Hayward’s United States Gazetteer (1853) page 524

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Pickens District, S. C., Pickens Court House,
seat of justice. Bounded N. by North Carolina,
E. by the Saluda River, separating it from Green-
ville district, S. by Anderson district, and W. by
the Tugaloo River, separating it from Georgia.
Drained by Seneca River, a branch of the Tuga-
*oo. Surface hilly and mountainous.

Pickens, S. C., c. h. Pickens district. 130 miles
N. W. by W. from Columbia.

Piermont, N. II., Grafton co. The soil, es-
pecially on the Connecticut, is good. The inter-
vales are extensive, and favorable to the growth
of grain. Back from the river is fine grazing and
mowing land, well watered with brooks and
springs. In the N. E. part of the town are 3
considerable ponds, called Eastman's Ponds.
From these issue Eastman's Brook, valuable for
mill sites. Indian Brook, on which mills are
erected, is in the S. part. A mine of valuable
iron ore is found here. This town was granted,
in 1764, to John Temple and 59 others, and was
first settled in 1770. 75 miles N. N. W. from
Concord, and about 10 S. from Haverhill.

Piermont, N. Y., Rockland co. A village in
Orangetown, on the W. side of the Hudson River,
24 miles N. from the city of New York. The
Erie Railroad, extending from Dunkirk on Lake
Erie, a distance of 445 miles, strikes the Hudson
at this place, whence is a communication to New
York by steamboats. For the accommodation
of this route, a long pier has been erected, ex-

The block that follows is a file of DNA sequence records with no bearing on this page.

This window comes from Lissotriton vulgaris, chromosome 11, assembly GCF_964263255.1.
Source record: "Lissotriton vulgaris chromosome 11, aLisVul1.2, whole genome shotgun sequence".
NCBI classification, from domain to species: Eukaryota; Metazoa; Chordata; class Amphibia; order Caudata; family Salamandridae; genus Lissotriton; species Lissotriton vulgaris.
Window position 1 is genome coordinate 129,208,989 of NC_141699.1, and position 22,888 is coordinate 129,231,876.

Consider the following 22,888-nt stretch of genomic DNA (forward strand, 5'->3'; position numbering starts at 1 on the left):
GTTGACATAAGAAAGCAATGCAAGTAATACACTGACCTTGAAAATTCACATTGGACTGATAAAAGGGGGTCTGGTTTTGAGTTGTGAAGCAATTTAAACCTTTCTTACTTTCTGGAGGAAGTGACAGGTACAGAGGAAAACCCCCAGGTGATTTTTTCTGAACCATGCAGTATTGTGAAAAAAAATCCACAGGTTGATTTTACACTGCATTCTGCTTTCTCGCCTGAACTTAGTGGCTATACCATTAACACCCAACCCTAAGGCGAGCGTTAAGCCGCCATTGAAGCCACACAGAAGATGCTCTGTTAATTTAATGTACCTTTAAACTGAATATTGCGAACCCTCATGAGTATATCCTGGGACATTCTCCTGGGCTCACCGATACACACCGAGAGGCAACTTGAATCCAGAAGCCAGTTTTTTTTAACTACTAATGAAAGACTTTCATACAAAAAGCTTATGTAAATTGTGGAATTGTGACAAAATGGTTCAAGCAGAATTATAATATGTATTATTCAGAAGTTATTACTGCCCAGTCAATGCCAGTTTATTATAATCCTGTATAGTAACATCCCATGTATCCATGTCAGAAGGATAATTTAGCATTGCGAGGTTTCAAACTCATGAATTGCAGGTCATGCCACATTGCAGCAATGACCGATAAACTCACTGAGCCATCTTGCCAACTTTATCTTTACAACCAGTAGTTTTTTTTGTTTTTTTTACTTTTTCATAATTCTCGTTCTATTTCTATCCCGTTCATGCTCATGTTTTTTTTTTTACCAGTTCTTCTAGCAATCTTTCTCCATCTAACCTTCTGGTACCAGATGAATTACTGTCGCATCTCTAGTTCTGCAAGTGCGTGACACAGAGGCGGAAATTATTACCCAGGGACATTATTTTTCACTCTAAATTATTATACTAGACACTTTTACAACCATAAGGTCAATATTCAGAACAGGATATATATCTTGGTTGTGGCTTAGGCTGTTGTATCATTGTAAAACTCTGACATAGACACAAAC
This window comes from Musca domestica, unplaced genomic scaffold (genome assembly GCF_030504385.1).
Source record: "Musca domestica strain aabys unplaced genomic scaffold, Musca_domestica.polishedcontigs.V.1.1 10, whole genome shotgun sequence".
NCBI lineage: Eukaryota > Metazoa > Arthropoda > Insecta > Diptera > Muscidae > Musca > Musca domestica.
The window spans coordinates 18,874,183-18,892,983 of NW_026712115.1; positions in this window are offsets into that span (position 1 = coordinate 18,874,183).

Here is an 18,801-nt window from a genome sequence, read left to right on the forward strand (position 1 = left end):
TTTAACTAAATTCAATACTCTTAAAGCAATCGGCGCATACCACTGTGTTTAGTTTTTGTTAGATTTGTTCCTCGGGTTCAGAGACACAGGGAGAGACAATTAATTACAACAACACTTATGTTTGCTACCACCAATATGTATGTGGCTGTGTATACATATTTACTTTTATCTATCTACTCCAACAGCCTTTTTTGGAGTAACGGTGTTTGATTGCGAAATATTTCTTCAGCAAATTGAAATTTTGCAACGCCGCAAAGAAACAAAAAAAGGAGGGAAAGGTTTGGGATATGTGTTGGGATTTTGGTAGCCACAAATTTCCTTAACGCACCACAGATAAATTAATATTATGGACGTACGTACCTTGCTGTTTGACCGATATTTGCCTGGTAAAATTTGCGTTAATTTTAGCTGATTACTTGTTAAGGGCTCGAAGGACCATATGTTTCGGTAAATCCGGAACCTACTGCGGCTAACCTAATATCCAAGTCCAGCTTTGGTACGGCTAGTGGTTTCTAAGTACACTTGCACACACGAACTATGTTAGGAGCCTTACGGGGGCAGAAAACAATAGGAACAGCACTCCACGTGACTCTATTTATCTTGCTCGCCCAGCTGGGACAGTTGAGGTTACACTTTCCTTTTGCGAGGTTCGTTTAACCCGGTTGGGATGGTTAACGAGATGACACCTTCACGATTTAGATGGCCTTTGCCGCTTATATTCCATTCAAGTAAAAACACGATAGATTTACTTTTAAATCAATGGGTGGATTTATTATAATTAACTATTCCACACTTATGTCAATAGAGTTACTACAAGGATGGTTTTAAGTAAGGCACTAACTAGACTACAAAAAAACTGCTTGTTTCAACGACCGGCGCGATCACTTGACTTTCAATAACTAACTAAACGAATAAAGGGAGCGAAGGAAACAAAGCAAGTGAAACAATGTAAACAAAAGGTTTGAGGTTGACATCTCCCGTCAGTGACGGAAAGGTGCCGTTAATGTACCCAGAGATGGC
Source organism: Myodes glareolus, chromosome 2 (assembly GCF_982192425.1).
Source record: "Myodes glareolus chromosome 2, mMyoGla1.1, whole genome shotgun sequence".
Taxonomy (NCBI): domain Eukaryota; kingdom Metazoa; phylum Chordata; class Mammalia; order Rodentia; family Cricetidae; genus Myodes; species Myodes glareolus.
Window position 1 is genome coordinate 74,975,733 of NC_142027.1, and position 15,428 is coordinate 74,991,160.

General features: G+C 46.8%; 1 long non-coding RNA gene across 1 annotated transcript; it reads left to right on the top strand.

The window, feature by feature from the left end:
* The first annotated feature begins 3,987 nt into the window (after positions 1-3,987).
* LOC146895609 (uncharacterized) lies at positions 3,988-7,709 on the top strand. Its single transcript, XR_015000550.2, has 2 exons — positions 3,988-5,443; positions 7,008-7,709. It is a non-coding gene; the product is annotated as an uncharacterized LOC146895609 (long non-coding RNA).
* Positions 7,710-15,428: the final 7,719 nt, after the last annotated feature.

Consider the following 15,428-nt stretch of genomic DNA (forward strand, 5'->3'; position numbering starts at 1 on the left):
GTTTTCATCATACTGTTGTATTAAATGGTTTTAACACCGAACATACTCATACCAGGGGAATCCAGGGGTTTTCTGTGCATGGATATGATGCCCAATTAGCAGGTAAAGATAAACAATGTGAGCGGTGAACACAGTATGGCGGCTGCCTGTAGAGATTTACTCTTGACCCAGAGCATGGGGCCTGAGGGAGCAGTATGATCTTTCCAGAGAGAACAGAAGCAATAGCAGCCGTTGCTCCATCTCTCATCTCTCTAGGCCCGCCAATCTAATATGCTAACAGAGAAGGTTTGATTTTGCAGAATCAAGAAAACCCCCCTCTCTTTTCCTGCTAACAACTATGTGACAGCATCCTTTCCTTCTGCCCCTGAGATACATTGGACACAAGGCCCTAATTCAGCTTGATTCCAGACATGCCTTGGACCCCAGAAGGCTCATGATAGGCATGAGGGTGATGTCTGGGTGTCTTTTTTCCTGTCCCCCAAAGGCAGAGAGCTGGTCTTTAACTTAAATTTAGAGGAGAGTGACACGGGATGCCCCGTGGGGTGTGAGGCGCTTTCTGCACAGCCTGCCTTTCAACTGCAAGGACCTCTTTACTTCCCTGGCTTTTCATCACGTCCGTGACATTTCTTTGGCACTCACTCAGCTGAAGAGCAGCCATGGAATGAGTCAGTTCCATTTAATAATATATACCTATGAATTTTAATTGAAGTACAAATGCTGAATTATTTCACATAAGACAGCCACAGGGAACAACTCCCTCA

tending about a mile from the main land, over
which the cars run to the extreme end, thus con-
necting with the boats and barges which run to
and from the city at all seasons of the year. The
freight trains pass this way. The mail and pas-
senger trains from the W. take the railroad
through New Jersey, from a point 18 miles W.
of Piermont, to Jersey City. See

This flourishing village lies in a narrow valley,
through which flows the Sparkill Creek, affording
a considerable water power, which is improved
to some extent for mills and manufactories. The
Palisades terminate here, towards the N., in an
abrupt hill, which circumstance, in connection
with the piers erected at this place, very naturally
suggested the name of Piermont.

Pierrepont, N. Y., St. Lawrence co. This large
town is watered by Racket, Grass, and Oswe-
gatchie Rivers. The surface and soil are diver-
sified. 8 miles E. from Canton, and 213 N. W.
from Albany.

Pike County, Aa., c. h. at Troy. Bounded N.
by Montgomery and Macon counties, E. by Pea
River, separating it from Barbour co., S. by Dale
and Coffee, and W. by Butler and Lowndes coun-
ties. Drained by Conecuh River and branches.

Pike County, As., c. h. at Murfreesboro'. It is
bounded N. by Montgomery, E. by Clark, S. by
Hempstead, and W. by Sevier and Polk counties.
Watered by branches of the Little Missouri

Pike County, Ga,., c. h. at Zebulon. Bounded
N. by Fayette and Henry counties, E. by Butts
and Monroe, S. by Upson co., and W. by Anhau,
a branch of Flint River, separating it from Merri-
wether and Coweta counties.

Pike County, Is., c. h. at Pittsfield. Bounded
N. by Adams, Marquette and Brown counties, E.
by the Illinois River, separating it from Morgan,